The Velopex

Shooting Gazette - - Great Guns -

Hol­land & Hol­land has a large num­ber of patents, prob­a­bly more so than any other british gun­maker. From its first patent in 1861 to the last in 1950, it has reg­istred some 51 patents. In ad­di­tion it has used a pro­fu­sion of trade­marks and brand names again prob­a­bly top of the list amongst british gun­mak­ers.

In 1906 the firm took out a patent for a bul­let that granted it the trade­mark velopex. In patent no. 8845 of April 12, 1906, Hol­land & Hol­land patented this un­usual velopex bul­let. The in­tro­duc­tion of cordite at the close of the 19th cen­tury had been a quan­tum leap in ri­fle devel­op­ment and ri­fle mak­ers con­tin­u­ally strove to achieve yet higher ve­loc­i­ties with flat­ter tra­jec­to­ries.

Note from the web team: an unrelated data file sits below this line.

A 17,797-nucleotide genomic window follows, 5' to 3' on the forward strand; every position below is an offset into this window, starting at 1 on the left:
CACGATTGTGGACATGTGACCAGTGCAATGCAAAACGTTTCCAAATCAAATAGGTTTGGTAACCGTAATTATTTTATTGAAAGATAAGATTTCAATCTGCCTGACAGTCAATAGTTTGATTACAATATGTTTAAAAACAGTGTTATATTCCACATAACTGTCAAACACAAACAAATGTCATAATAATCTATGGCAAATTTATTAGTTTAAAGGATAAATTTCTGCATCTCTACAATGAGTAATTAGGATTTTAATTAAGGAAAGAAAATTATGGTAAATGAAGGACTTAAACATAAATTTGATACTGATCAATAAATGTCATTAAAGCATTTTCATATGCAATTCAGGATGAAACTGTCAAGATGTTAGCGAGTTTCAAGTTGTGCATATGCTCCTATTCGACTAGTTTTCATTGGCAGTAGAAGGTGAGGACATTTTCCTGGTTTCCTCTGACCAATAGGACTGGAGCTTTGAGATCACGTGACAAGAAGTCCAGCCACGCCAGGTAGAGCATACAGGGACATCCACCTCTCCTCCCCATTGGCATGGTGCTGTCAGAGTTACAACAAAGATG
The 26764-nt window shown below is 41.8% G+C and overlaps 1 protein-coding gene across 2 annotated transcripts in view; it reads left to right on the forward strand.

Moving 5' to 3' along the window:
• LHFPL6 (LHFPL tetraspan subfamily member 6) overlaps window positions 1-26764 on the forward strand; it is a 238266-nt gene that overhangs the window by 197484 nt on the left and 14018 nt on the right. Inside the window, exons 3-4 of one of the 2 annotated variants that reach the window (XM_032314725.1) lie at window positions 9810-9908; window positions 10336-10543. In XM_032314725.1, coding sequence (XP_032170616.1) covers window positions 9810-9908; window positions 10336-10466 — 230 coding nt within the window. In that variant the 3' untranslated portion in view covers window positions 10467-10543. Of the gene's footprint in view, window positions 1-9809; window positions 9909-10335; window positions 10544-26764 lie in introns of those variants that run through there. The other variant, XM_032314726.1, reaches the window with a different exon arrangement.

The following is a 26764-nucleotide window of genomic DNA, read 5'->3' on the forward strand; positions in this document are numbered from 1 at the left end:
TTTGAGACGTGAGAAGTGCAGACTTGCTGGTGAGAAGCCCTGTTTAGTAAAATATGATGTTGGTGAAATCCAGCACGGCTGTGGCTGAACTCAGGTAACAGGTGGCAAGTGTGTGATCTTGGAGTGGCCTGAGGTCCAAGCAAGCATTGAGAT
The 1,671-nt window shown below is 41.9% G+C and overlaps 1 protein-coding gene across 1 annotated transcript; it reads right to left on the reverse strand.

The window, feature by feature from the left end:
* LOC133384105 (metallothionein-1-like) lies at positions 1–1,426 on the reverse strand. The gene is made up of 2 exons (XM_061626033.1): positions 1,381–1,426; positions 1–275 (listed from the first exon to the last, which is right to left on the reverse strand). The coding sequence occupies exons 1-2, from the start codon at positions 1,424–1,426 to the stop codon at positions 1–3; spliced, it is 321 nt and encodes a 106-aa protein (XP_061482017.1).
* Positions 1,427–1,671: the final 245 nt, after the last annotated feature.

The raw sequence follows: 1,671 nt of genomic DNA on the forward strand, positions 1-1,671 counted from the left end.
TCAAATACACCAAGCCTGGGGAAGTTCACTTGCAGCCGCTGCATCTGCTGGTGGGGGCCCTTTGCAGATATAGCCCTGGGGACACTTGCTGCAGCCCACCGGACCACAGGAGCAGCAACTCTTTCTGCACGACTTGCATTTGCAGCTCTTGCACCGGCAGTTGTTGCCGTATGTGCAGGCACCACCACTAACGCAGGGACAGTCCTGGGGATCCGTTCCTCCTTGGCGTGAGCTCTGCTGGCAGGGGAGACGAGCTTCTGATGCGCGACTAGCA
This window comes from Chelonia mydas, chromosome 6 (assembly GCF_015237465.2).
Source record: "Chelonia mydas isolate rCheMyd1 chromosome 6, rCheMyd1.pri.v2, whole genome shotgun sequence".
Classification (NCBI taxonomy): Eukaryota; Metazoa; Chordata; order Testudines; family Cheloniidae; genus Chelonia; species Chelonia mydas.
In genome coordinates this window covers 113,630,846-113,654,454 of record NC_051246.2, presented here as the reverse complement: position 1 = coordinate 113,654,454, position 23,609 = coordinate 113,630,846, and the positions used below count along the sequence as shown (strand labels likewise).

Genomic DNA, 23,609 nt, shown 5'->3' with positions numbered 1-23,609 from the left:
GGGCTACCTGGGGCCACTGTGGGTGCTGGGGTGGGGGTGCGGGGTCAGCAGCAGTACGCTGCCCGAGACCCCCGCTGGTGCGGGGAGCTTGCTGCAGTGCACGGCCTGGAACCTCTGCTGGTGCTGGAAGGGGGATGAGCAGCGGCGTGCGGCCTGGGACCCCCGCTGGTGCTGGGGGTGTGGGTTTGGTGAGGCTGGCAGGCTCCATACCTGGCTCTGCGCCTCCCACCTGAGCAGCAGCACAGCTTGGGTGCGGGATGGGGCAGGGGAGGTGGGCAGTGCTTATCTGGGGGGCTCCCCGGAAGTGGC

The velopex was part of this devel­op­ment and was a light­weight stream­lined bul­let de­signed for high ve­loc­ity hence the term velopex. The rear of the bul­let was filled with con­ven­tional lead but the front part was of wood to cre­ate a lighter bul­let. The en­tire bul­let was cased in nickel. In tri­als the velopex bul­let gave a good per­for­mance — e.g. a nor­mal .375 bul­let weigh­ing 270g achieved a muz­zle ve­loc­ity of 1,975fps but a .375 velopex bul­let weigh­ing just 200g. achieved the far more con­sid­er­able 2,400fps.

The bul­let was not a par­tic­u­lar suc­cess as it could be un­sta­ble in flight and lacked pen­e­tra­tion.

A Velopex bul­let: a) nickel jacket, b) lead fill­ing and c) wood fill­ing.

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